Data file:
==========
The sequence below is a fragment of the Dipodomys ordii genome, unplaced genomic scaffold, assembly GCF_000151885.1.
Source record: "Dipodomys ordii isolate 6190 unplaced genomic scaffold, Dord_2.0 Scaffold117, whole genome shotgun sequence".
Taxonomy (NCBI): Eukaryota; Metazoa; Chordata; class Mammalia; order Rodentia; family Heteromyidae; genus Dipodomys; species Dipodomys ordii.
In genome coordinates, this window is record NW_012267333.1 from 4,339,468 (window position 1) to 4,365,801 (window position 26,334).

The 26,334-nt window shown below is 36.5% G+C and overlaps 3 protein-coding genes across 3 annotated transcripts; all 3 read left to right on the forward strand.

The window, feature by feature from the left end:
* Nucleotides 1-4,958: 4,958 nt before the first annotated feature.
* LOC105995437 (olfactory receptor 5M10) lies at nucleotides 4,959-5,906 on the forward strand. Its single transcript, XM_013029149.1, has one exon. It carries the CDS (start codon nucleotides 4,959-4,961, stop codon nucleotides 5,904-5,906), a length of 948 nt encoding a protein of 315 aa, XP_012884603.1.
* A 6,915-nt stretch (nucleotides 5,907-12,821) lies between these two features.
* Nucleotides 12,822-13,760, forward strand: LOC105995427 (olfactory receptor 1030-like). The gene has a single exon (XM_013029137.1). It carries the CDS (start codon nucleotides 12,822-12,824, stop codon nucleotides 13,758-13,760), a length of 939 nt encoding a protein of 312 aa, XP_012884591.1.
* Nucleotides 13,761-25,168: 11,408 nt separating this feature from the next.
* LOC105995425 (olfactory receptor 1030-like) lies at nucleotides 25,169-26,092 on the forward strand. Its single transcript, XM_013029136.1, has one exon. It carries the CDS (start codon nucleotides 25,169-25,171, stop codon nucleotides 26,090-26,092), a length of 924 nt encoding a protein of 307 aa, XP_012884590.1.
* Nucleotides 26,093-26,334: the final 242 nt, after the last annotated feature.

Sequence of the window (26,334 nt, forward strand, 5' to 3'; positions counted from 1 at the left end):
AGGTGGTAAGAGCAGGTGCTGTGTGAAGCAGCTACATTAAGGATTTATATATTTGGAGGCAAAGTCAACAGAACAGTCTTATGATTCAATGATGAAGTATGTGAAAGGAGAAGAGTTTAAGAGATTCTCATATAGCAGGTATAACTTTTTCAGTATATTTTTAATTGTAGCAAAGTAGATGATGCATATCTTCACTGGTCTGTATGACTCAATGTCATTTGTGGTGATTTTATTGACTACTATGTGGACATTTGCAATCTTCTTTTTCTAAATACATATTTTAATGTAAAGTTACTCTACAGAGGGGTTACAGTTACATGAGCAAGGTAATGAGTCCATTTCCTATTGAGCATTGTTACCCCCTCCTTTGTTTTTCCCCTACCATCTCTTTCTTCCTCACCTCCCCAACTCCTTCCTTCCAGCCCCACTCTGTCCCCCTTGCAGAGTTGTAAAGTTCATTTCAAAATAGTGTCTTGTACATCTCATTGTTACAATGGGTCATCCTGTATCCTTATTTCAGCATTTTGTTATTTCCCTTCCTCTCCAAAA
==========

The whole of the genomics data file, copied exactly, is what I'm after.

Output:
The sequence below is a fragment of the Dipodomys ordii genome, unplaced genomic scaffold, assembly GCF_000151885.1.
Source record: "Dipodomys ordii isolate 6190 unplaced genomic scaffold, Dord_2.0 Scaffold117, whole genome shotgun sequence".
Taxonomy (NCBI): Eukaryota; Metazoa; Chordata; class Mammalia; order Rodentia; family Heteromyidae; genus Dipodomys; species Dipodomys ordii.
In genome coordinates, this window is record NW_012267333.1 from 4,339,468 (window position 1) to 4,365,801 (window position 26,334).

The 26,334-nt window shown below is 36.5% G+C and overlaps 3 protein-coding genes across 3 annotated transcripts; all 3 read left to right on the forward strand.

The window, feature by feature from the left end:
* Nucleotides 1-4,958: 4,958 nt before the first annotated feature.
* LOC105995437 (olfactory receptor 5M10) lies at nucleotides 4,959-5,906 on the forward strand. Its single transcript, XM_013029149.1, has one exon. It carries the CDS (start codon nucleotides 4,959-4,961, stop codon nucleotides 5,904-5,906), a length of 948 nt encoding a protein of 315 aa, XP_012884603.1.
* A 6,915-nt stretch (nucleotides 5,907-12,821) lies between these two features.
* Nucleotides 12,822-13,760, forward strand: LOC105995427 (olfactory receptor 1030-like). The gene has a single exon (XM_013029137.1). It carries the CDS (start codon nucleotides 12,822-12,824, stop codon nucleotides 13,758-13,760), a length of 939 nt encoding a protein of 312 aa, XP_012884591.1.
* Nucleotides 13,761-25,168: 11,408 nt separating this feature from the next.
* LOC105995425 (olfactory receptor 1030-like) lies at nucleotides 25,169-26,092 on the forward strand. Its single transcript, XM_013029136.1, has one exon. It carries the CDS (start codon nucleotides 25,169-25,171, stop codon nucleotides 26,090-26,092), a length of 924 nt encoding a protein of 307 aa, XP_012884590.1.
* Nucleotides 26,093-26,334: the final 242 nt, after the last annotated feature.

Sequence of the window (26,334 nt, forward strand, 5' to 3'; positions counted from 1 at the left end):
AGGTGGTAAGAGCAGGTGCTGTGTGAAGCAGCTACATTAAGGATTTATATATTTGGAGGCAAAGTCAACAGAACAGTCTTATGATTCAATGATGAAGTATGTGAAAGGAGAAGAGTTTAAGAGATTCTCATATAGCAGGTATAACTTTTTCAGTATATTTTTAATTGTAGCAAAGTAGATGATGCATATCTTCACTGGTCTGTATGACTCAATGTCATTTGTGGTGATTTTATTGACTACTATGTGGACATTTGCAATCTTCTTTTTCTAAATACATATTTTAATGTAAAGTTACTCTACAGAGGGGTTACAGTTACATGAGCAAGGTAATGAGTCCATTTCCTATTGAGCATTGTTACCCCCTCCTTTGTTTTTCCCCTACCATCTCTTTCTTCCTCACCTCCCCAACTCCTTCCTTCCAGCCCCACTCTGTCCCCCTTGCAGAGTTGTAAAGTTCATTTCAAAATAGTGTCTTGTACATCTCATTGTTACAATGGGTCATCCTGTATCCTTATTTCAGCATTTTGTTATTTCCCTTCCTCTCCAAAA